Defenders of the free market are often accused of being apologists for big business and shills for the corporate elite. Is this a fair charge?
No and yes. Emphatically no—because corporate power and the free market are actually antithetical; genuine competition is big business’s worst nightmare. But also, in all too many cases, yes —because although liberty and plutocracy cannot coexist, simultaneous advocacy of both is all too possible.
The list of my failures is long and I am too self-conscious to talk about some of my most shameful personal and professional failures.
The interesting thing is that, after each failure, I have smiled at the mirror privately or laughed at myself publicly, admitted that I failed and moved on to new iterations, or to new projects. The interesting thing is that something good has come out of each of these failures.
First, never underestimate the ability of a know-it-all journalist to get it wrong. And second, at some point good manners and civility become a liability rather than an asset.
After three decades of covering the auto industry, I've learned that Ford (F, Fortune 500) executives tend to be scrappers skilled at bare-knuckle office politics, while the top brass at Chrysler traffic in bravado and charisma. Not at GM. Guys like Wagoner set the tone: smart, sincere, diligent – modern-day Eagle Scouts.
But in working for the largest company in the industry for so long, they became comfortable, insular, self-referential, and too wedded to the status quo – traits that persist even now, when GM is on the precipice. They prefer stability over conflict, continuity over disorder, and GM's way over anybody else's. They believe that hard work will overcome adversity, and that tomorrow will be better than today – despite four decades of evidence to the contrary
Amazon's new wireless reading device, the Kindle, has been called everything from "amazing" to "revolutionary." It holds dozens of books, but it's the size of a paperback. It's also one of Oprah's favorite things… but is it right for you? Here's what Flashlight Worthy's co-founders, Peter and Eric, think:
One day back then, he convened a meeting with his team, and the discussion turned to a particular problem in Asia.
"This is really bad," Cook told the group. "Someone should be in China driving this." Thirty minutes into that meeting Cook looked at Sabih Khan, a key operations executive, and abruptly asked, without a trace of emotion, "Why are you still here?"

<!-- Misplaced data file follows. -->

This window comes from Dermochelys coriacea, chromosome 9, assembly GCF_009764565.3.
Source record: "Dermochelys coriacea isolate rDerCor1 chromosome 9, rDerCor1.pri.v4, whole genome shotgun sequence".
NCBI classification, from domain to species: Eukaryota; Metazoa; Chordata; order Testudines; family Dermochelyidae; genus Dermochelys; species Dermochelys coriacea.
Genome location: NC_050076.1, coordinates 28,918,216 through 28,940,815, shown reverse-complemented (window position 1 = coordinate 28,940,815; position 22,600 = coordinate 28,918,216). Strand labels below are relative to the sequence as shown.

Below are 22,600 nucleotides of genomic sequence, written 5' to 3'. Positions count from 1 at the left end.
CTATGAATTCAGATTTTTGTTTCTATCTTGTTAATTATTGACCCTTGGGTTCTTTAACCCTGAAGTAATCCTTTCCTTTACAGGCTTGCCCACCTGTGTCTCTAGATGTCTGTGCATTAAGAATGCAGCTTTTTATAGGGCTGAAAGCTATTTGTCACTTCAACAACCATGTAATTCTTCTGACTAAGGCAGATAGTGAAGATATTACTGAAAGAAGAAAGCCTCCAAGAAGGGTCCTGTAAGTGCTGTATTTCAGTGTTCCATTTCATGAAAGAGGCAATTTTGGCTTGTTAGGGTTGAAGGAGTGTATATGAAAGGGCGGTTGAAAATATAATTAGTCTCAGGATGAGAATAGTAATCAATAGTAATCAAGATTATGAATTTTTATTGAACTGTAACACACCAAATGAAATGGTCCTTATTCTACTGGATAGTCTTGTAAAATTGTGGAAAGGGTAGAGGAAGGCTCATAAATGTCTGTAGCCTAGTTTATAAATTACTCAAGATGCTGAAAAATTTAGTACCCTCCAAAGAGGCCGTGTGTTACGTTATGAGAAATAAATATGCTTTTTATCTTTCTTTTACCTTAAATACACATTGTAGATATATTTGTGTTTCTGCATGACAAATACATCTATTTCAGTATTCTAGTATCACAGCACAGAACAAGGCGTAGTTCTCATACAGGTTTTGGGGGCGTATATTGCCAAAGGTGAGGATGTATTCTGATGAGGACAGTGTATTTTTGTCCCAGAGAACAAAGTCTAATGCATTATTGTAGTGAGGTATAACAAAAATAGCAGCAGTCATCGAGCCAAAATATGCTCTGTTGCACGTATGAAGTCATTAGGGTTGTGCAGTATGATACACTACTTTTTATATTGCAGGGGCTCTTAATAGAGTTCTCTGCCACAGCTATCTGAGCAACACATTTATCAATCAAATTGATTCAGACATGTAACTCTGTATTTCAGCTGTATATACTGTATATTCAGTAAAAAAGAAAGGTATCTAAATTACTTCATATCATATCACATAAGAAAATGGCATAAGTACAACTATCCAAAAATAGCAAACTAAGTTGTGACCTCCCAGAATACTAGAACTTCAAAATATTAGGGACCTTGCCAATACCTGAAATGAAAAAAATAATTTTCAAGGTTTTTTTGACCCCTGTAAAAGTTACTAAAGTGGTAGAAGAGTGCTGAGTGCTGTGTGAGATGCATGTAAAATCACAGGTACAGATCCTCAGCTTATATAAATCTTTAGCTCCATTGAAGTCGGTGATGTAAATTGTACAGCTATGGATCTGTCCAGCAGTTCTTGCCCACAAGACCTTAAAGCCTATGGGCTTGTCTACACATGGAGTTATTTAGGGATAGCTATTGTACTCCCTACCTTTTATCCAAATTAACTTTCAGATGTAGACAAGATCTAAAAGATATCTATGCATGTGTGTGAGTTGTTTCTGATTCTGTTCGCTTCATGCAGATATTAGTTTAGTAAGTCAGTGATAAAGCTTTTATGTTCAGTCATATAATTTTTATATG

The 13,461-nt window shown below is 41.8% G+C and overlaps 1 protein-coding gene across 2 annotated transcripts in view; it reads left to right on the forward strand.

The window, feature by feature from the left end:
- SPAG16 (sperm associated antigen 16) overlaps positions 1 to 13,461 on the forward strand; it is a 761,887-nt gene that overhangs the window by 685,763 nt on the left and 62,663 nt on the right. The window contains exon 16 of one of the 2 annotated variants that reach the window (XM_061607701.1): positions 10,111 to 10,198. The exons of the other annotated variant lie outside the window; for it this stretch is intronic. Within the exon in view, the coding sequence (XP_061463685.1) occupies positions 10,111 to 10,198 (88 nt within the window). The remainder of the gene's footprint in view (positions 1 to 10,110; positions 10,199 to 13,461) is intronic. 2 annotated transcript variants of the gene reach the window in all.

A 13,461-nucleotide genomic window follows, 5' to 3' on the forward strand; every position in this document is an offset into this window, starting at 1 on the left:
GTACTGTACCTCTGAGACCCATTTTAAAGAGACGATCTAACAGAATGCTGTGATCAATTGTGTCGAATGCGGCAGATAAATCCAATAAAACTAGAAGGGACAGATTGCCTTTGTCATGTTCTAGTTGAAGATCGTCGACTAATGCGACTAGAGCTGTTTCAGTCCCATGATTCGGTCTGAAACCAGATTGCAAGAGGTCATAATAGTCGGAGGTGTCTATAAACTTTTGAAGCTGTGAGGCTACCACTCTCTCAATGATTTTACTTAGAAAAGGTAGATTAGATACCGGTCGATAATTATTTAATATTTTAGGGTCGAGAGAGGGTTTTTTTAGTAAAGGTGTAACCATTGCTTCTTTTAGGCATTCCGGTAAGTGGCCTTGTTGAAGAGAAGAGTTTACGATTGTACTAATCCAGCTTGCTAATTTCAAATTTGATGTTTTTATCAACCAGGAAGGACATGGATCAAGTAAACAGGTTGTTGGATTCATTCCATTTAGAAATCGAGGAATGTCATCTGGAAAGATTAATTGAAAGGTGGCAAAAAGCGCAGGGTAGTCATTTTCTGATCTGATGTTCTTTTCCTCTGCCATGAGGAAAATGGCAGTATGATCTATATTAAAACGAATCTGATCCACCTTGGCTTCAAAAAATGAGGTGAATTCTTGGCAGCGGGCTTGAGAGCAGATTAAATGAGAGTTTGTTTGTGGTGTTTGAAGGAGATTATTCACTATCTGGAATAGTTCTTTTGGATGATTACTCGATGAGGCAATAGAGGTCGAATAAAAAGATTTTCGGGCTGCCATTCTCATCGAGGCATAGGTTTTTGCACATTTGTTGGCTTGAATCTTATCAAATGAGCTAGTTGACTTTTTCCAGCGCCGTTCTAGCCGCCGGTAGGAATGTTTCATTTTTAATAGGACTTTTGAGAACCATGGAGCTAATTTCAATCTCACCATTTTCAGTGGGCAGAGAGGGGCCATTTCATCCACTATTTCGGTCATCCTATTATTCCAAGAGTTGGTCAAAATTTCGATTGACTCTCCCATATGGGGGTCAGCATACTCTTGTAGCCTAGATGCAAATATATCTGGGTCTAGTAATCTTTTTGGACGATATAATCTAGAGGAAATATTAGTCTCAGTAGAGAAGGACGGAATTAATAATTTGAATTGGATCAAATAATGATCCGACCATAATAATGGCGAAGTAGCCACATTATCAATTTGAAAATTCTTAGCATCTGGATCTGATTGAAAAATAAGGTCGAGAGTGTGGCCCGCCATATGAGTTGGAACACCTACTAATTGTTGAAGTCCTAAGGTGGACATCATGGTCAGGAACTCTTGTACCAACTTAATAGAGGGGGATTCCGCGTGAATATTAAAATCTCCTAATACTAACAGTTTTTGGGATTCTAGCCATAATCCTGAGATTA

Khan, who remains one of Cook's top lieutenants to this day, immediately stood up, drove to San Francisco International Airport, and, without a change of clothes, booked a flight to China with no return date, according to people familiar with the episode.
Great list. Teach everyone!
CEO Richard Wagoner turned in a dismal performance during two days of congressional testimony.
He served up the same kind of boilerplate that GM has been offering analysts and journalists for months: We promise to make better cars, more economical cars, more alternative fuel cars.
And he presented a laundry list of steps the company has taken to regain profitability, like reducing manufacturing capacity, suspending dividend payments and eliminating health care coverage for salaried retirees.
But with a straight face, he blamed GM's problems not on its products, its business plan or its long-term strategy but on "the global financial crisis." He didn't bother to acknowledge that GM has lost an astonishing $72 billion in the past four years on his watch – including $51 billion before the crisis hit in 2008.
Wagoner also flunked the public relations part by arriving in Washington on board his corporate jet – and failed to step up when asked to demonstrate a sign of financial sacrifice.
If you had any doubt at all about the primacy of Wall Street over Main Street; the utter lack of transparency behind the biggest government giveaway in history to financial executives, and their shareholders, directors, and creditors; and the intimate connections the lie between Administrations and the heavyweights on Wall Street, your doubts should be laid to rest. Today it was decided the government will guarantee more than $300 billion of troubled mortgages and other assets of Citigroup
not a particularly good deal for American taxpayers, but it is a marvelous deal for Citi. In return for all the cash and guarantees they are giving away, taxpayers will get only $27 billion of preferred shares paying an 8 percent dividend. No other strings are attached. The senior executives of Citi, including those who have served at the highest levels in the US government, have done their jobs exceedingly well. The American public, including the media, have not the slightest clue what just happened
Here is the gist:
* Citi will carve out $300-billion in troubled assets, which will remain on its balance sheet
o The first $37-$40-billion in losses on those assets will go to Citi
o The next $5-billion in losses will hit Treasury
o The next $10-billion in losses will go to the FDIC
o Any more losses will go to the Fed
* There will be no management changes at Citi, because, you know, they are all fine and upstanding people who have done nothing wrong
* There will be some compensation limitations, but those have not yet been made clear
Just Mohit on Rahul Nanda R.I.P Raghav Nanda on Rahul Nanda R.I.P Alex on Rahul Nanda R.I.P Anon on Rahul Nanda R.I.P Deepak on RIP Karthik Pazayanur jc economics tuition on Wildly Important Goals Angus on Integrating Bookshelves… LudvigSunström on Reading in 2012 Dennis Paul on Rahul Nanda R.I.P Anon on Rahul Nanda R.I.P Mukundan on RIP Karthik Pazayanur Just Mohit on Big Picture Guy on Career… Margery on Big Picture Guy on Career… Anonymous on Rahul Nanda R.I.P sewing machine revie… on Integrating Bookshelves…